What is CBG or Cannabigerol?
There are over a hundred distinct cannabinoids known to science, and many more are being discovered as cannabis research continues to expand. As new cannabis terms are introduced into our lexicon daily, you might have heard of a new one actively competing for its share of the spotlight alongside THC and CBD—CBG.
Cannabigerol, or CBG, has created an enormous amount of buzz in the cannabis industry over the past few years for its novel properties (more on that later) as well as the simple fact that it’s a new cannabinoid for consumers and medical users to try. In more mature markets, new blended products have been hitting the shelves that offer CBG and THC along with other minor cannabinoids that provide new experiences and new purported benefits.
What is CBG?
One of the most interesting things about cannabigerol is that CBGA, CBG’s acidic form prior to decarboxylation, is the precursor molecule for the most abundant phytocannabinoids in both cannabis and hemp, namely THCA and CBDA (Nachnani et al., 2021). There’s a reason it’s become known as “the mother of all cannabinoids” – that’s because according to the molecular chemistry of cannabis, it actually is. CBG is also known as a “minor,” or “rare” cannabinoid, and it’s typically produced in much smaller quantities by even high-CBG cannabis strains when compared to high-THC or high-CBD plants. It wasn’t until relatively recently that this formerly mysterious cannabinoid, known previously only to scientists and extraction experts, became a hot topic for businesses. The compound’s obscurity is waning rapidly these days as the arms race between cannabis companies to offer new and distinct experiences to customers—especially in mature markets—is not about to let up any time soon.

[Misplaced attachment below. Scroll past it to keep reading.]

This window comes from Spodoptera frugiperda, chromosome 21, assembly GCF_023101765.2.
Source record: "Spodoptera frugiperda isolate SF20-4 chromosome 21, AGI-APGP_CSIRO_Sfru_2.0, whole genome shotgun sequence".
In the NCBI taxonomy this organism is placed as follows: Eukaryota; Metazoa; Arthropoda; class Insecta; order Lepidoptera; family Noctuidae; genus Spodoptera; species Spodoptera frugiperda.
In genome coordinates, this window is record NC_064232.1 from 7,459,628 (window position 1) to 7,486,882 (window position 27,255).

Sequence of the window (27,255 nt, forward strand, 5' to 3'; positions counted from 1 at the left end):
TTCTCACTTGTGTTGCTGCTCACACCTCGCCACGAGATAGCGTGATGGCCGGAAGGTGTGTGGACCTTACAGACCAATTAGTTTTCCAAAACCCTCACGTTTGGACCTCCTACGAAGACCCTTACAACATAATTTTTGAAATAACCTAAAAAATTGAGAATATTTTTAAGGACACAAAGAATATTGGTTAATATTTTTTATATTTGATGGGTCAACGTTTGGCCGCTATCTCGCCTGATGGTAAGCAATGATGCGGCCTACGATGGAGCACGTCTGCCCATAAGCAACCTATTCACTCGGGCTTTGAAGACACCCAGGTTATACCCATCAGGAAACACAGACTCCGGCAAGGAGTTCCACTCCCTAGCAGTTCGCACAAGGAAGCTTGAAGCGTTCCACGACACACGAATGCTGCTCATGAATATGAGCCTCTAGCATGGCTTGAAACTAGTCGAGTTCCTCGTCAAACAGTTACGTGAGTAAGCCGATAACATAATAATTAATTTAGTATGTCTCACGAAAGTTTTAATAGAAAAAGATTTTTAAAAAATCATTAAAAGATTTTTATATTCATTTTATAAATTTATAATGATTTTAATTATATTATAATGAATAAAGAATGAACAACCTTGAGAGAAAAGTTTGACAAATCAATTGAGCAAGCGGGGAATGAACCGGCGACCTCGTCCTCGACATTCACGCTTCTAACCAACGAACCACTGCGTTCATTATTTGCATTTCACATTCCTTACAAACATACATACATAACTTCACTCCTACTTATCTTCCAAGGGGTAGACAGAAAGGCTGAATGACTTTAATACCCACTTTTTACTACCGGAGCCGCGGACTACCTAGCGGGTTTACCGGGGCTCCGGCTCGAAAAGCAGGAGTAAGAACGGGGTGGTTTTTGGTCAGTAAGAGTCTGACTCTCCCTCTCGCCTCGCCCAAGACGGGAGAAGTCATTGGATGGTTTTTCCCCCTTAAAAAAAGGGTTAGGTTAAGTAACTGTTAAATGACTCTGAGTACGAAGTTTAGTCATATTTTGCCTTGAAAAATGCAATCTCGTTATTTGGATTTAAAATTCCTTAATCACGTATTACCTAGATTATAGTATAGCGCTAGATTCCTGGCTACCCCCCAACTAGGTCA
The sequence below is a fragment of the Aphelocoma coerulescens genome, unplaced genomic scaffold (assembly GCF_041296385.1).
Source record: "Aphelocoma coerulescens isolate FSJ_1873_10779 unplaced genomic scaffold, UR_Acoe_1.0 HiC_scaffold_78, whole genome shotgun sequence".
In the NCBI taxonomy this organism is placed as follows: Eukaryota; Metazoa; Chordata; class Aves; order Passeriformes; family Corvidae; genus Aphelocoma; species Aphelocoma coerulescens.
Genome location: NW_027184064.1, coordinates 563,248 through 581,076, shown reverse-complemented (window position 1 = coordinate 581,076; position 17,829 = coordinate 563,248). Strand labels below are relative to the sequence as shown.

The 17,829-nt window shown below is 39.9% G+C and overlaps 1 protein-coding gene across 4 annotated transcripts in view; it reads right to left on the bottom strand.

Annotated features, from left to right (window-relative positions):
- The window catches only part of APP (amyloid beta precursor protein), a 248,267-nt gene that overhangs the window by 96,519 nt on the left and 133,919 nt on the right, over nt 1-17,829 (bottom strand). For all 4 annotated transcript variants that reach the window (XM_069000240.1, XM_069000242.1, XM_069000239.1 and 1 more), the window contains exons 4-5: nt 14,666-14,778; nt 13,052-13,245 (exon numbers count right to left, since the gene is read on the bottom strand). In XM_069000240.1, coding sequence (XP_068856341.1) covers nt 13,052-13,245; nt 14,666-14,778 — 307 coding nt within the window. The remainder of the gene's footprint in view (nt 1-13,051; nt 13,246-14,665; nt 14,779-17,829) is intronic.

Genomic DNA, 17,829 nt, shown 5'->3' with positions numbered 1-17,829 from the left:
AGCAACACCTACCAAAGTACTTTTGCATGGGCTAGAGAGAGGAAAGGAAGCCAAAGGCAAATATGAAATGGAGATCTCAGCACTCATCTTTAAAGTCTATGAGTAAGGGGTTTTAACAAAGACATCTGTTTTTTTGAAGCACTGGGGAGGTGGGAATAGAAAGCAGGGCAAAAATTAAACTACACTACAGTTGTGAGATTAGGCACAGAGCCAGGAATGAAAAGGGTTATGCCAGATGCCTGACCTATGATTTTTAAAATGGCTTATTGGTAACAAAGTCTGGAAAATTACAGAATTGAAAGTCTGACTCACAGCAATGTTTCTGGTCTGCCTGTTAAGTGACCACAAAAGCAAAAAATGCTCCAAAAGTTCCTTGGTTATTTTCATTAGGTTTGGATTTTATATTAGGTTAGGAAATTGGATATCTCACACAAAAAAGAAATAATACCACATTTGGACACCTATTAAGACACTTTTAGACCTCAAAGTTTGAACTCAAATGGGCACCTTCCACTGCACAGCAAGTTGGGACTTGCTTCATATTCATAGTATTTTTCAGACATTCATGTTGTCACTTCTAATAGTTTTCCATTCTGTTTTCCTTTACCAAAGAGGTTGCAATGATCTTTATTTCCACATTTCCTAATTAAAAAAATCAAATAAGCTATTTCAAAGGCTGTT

There is still much to be discovered about CBG, but early scientific research indicates that it is one of the most promising new cannabinoids for medical purposes, with properties that may assist in a huge array of future therapies. Incredibly, according to the same article cited earlier, CBG may become medically useful for everything from neurological disorders like Huntington’s Disease, to multiple sclerosis and Parkinsons, as well as for its antibacterial properties, which help patients with inflammatory bowel disease. Here, as elsewhere, research is ongoing; CBG is promising but still largely untested. Another study on three synthetic CBG derivatives (HUM-223, HUM-233, and HUM-234, which are known as maleic acid salts) showed that these compounds had analgesic and anti-inflammatory effects (Kogan et al., 2021). This same study demonstrated that HUM-234 also specifically prevented obesity in field mice fed a high-fat diet. This suggests that CBG may even be useful in creating derivatives that help obesity treatments—imagine that! Even though almost no businesses in the commercial cannabis industry will be seeking something as specific as HUM-234 ratioed with other cannabinoids, we can be sure that the use of plant-derived CBG will unfold into all kinds of different medicinal and recreational applications.